When I think about making comics, I think of deep vein thrombosis. I don’t think I’ve ever actually *had* DVT, but whenever I embark on my weekly trip to What-The-Actual-XXXXing-XXXX-Am-I-Going-To-Put-In-The-Guardian-This-Week-Land, I can often feel its friendly fingers digging their way into my merrily atrophying leg muscles while I sit, and sit, and sit, and sit, and sit, trying for hours to think of an idea. It feels sort of cold, and tingly. I get cold legs. Cold, cold legs. Are you feeling the inspiration yet?
You can buy prints of the Ulysses strip from the cartoonist’s online shop.
Acceptance by Jeff VanderMeer (US); design by Charlotte Strick; Illustration by Eric Nyquist (FSG / 2014)
If you only bookmark one long(ish) thing to read today, make sure it’s the slightly bonkers conversation between Jeff VanderMeer, author of the Southern Reach Trilogy, and book designer Peter Mendelsund at Boing Boing:
JV: I very much like how you draw out in ‘What We See When We Read’ this idea of creation of character by the constraints around them. Which helps to create an outline of the character. It’s more or less how I thought of Control in ‘Authority’. Taking this even farther, I think that writers like Karen Joy Fowler do something even weirder where sometimes the absence of text or the cutting of text creates a ghost or resonance that allows the reader to fill in the space. Is there an equivalent effect in art/design? Perhaps it’s something you’ve played around with in your own work. An absence that denotes presence.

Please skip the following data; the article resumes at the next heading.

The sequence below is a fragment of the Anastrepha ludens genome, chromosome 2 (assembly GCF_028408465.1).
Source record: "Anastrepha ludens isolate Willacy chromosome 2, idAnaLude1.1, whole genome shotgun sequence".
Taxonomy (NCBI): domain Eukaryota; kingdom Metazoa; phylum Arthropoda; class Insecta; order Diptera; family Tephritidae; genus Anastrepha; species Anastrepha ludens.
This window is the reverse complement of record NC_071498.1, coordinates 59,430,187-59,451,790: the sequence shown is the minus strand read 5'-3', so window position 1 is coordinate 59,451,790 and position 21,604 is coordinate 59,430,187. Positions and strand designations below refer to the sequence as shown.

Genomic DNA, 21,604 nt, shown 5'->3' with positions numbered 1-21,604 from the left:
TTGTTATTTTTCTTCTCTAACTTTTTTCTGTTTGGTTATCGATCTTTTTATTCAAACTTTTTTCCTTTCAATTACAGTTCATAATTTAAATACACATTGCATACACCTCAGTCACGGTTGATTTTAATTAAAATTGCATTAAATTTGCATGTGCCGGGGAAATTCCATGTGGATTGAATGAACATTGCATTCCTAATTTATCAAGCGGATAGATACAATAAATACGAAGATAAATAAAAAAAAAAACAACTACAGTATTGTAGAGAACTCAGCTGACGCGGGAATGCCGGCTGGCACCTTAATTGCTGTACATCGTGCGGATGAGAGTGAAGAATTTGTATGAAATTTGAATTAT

PM: “An absence that denotes presence” could be the definition of a good book cover. Good book covers are hard to make, I think, specifically because a designer is asked to deploy the facts of a narrative without showing anything explicit about the setting or characters. It’s a tricky balancing act. Everything is done by implication, proxy, metaphor or analogy.
So what is left off of a jacket is crucial. (I’ve often said that most of my day in the office is spent either suggesting things or hiding things.) I’m not an anti-intentionalist or anything, but I do believe that the reader deserves, to some extent, the right to co-create a fictional world alongside the author. So when you make the author’s world explicit on a cover, you’ve taken something from the reader.
VanderMeer also talks to his editor Sean MacDonald about the process of writing the books at the FSG Work in Progress blog. The post includes an amazing cover for the Polish edition of Acceptance. If anyone can tell me who the designer/illustrator is, I would be much obliged…
Keith Gessen, writer and author of All the Sad Young Literary Men, has a long article in the December issue of Vanity Fair on the ongoing hostilities between Amazon and Hachette. Essentially it’s a timely primer on how the retailer’s relationship with publishers sank to its current low, but it is worth reading for literary agent Andrew Wylie’s thoughts on the matter alone: